Experts agree that a range of technological solutions will be necessary to replace fossil fuels, some already existing and some still at the experimental phase. California-based automaker Tesla has already shown in Australia that it can provide large lithium-ion battery systems to stabilize electricity grids.

At the Reuter power plant in Berlin, which supplies 600,000 households in the capital with heat, the solution now includes calcium oxide, also known as quicklime. Vattenfall and Swedish start-up SaltX have been taking advantage of a simple chemical reaction that occurs when quicklime becomes wet: The salt-like grains soak up the water, becoming calcium hydroxide and releasing large amounts of heat in the process. By removing the water again – a process not dissimilar to baking – the substance turns back into calcium oxide.

The process essentially mirrors how batteries work, except that instead of electricity, the system stores heat. SaltX says it has also patented a way of covering the quicklime with tiny particles – known as a nano-coating – to prevent it from lumping together after several heating and cooling cycles.

Mr. Roeglin says the process can absorb ten times more energy than water, which is currently used for power-to-heat facilities. And unlike tanks of hot water, which slowly cool down over time, the system can retain the chemically-trapped energy for far longer. Need heat? Just add water.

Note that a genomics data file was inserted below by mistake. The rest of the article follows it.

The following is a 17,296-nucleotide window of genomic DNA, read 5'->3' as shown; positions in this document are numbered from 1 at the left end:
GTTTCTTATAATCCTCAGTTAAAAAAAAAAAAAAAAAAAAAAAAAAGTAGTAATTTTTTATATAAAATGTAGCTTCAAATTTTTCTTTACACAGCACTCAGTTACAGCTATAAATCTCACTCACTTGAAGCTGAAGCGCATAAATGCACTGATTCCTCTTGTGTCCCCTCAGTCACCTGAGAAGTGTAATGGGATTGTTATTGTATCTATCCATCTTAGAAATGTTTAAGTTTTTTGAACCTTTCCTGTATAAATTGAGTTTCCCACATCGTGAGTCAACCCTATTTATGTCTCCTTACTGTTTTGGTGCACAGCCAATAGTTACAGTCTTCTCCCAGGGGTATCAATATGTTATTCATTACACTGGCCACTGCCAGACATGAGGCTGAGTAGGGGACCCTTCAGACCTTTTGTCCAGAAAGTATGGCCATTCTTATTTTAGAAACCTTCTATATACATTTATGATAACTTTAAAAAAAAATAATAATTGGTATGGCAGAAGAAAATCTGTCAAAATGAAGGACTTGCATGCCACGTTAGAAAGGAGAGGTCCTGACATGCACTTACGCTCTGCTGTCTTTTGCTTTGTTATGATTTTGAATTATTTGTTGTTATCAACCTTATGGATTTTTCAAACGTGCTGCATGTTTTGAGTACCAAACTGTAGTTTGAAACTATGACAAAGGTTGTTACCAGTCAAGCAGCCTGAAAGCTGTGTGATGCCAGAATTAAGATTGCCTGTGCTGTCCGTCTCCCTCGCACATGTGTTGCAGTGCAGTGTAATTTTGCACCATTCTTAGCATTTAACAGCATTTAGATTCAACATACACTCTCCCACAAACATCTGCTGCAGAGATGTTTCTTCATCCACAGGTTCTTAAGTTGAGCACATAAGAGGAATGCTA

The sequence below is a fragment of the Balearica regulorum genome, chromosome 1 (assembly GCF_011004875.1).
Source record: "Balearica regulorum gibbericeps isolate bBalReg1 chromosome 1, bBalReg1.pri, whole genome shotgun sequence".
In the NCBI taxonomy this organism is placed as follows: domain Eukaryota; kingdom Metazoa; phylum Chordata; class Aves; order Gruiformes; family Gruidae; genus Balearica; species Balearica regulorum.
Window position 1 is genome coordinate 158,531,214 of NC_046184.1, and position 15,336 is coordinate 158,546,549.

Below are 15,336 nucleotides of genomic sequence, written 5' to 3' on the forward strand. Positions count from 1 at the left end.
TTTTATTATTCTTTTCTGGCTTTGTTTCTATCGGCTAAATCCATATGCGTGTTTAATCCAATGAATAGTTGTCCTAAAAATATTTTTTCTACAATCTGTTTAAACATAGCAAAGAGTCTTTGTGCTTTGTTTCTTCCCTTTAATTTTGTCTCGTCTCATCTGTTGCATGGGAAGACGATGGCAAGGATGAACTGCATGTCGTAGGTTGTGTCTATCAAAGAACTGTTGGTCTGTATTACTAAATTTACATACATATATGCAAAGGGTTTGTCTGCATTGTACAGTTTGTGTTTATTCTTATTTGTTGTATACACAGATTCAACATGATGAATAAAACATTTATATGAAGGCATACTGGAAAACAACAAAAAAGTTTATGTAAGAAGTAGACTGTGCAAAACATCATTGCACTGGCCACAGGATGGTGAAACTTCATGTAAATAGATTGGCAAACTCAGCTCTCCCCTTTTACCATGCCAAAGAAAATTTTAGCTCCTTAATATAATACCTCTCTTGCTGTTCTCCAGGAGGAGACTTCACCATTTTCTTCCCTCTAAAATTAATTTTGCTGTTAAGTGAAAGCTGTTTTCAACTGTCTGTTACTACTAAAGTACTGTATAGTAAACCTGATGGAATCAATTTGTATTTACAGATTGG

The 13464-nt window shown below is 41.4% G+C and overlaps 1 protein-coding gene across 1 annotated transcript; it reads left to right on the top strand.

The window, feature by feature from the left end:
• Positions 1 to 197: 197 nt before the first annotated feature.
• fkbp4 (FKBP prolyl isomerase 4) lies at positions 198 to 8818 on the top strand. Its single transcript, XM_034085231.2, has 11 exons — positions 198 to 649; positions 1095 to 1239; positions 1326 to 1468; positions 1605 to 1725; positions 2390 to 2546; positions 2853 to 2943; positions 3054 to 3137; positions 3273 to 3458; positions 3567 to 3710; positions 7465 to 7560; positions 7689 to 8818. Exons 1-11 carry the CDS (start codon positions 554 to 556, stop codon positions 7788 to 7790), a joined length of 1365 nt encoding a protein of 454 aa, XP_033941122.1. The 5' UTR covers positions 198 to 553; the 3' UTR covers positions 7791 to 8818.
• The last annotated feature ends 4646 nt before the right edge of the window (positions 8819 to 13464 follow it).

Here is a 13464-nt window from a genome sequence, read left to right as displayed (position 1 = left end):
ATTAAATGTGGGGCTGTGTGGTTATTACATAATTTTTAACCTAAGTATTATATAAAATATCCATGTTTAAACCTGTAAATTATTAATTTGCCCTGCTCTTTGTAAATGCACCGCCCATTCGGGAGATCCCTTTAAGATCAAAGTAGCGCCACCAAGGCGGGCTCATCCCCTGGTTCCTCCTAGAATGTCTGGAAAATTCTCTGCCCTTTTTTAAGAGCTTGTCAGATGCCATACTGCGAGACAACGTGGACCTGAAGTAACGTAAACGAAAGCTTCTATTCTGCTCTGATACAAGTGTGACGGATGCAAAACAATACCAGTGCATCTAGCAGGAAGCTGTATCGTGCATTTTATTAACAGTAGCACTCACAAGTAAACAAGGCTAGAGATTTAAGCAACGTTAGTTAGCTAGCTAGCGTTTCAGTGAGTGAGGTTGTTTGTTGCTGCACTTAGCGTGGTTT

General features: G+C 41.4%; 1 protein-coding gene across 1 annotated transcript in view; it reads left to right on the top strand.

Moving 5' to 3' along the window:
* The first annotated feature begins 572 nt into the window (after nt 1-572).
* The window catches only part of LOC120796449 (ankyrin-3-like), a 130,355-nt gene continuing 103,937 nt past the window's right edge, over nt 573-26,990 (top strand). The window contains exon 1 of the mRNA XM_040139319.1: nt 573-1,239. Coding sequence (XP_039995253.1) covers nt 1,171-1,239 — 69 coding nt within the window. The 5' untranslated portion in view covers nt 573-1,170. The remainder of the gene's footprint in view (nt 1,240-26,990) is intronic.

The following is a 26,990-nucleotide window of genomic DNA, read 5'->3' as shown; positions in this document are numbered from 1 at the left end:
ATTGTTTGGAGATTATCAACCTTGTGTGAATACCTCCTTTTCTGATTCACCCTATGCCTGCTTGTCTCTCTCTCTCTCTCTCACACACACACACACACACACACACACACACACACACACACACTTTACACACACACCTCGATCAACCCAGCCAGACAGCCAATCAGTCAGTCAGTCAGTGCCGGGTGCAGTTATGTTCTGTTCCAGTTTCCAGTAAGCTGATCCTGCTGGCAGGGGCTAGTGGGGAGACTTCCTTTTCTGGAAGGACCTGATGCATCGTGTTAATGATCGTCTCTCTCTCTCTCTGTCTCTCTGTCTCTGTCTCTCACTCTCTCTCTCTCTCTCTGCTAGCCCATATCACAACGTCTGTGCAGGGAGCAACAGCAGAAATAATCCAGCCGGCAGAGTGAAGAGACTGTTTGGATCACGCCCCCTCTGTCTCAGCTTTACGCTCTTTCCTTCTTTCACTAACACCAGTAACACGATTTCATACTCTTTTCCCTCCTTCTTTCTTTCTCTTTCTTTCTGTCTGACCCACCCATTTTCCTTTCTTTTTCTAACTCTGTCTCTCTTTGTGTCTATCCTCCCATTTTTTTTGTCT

The pilot project in Berlin can currently store enough energy to heat about 100 large houses. But SaltX says the facility could easily be scaled up and provide heat to any of the homes or offices already connected to the capital's district heating system. Such networks – consisting of pipes pumping hot water or steam from power plants to consumers – exist in many European countries, Canada, the United States, Japan, and China.

"It makes total sense to try this because storing energy is a hugely important step in future," said Kai Hufendiek, an energy economist at the University of Stuttgart.

Mr. Hufendiek, who isn't involved with the project, said that if the system can produce temperatures above 932 degrees Fahrenheit – as SaltX claims – this also makes it interesting for industrial applications such as food processing.

SaltX also notes that the calcium oxide currently mined in Finland could be safely recycled, giving it an edge over some battery technologies that use rare or toxic materials.